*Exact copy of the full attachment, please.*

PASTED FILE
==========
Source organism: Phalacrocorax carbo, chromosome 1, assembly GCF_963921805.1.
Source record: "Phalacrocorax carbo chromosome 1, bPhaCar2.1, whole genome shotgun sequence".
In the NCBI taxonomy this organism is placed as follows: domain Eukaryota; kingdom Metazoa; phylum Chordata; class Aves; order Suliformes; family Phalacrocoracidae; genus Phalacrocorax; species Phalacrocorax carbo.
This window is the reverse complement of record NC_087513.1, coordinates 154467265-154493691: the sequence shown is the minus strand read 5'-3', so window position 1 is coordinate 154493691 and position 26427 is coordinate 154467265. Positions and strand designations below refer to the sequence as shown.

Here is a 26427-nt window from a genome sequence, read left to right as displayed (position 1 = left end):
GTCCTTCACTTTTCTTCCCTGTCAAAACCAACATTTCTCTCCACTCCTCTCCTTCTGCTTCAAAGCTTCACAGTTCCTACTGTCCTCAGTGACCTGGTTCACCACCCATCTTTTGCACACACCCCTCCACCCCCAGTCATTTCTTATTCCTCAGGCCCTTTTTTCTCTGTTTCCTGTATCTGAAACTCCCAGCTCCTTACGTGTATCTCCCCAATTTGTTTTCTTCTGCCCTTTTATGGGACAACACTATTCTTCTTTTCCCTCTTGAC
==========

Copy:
Source organism: Phalacrocorax carbo, chromosome 1, assembly GCF_963921805.1.
Source record: "Phalacrocorax carbo chromosome 1, bPhaCar2.1, whole genome shotgun sequence".
In the NCBI taxonomy this organism is placed as follows: domain Eukaryota; kingdom Metazoa; phylum Chordata; class Aves; order Suliformes; family Phalacrocoracidae; genus Phalacrocorax; species Phalacrocorax carbo.
This window is the reverse complement of record NC_087513.1, coordinates 154467265-154493691: the sequence shown is the minus strand read 5'-3', so window position 1 is coordinate 154493691 and position 26427 is coordinate 154467265. Positions and strand designations below refer to the sequence as shown.

Here is a 26427-nt window from a genome sequence, read left to right as displayed (position 1 = left end):
GTCCTTCACTTTTCTTCCCTGTCAAAACCAACATTTCTCTCCACTCCTCTCCTTCTGCTTCAAAGCTTCACAGTTCCTACTGTCCTCAGTGACCTGGTTCACCACCCATCTTTTGCACACACCCCTCCACCCCCAGTCATTTCTTATTCCTCAGGCCCTTTTTTCTCTGTTTCCTGTATCTGAAACTCCCAGCTCCTTACGTGTATCTCCCCAATTTGTTTTCTTCTGCCCTTTTATGGGACAACACTATTCTTCTTTTCCCTCTTGAC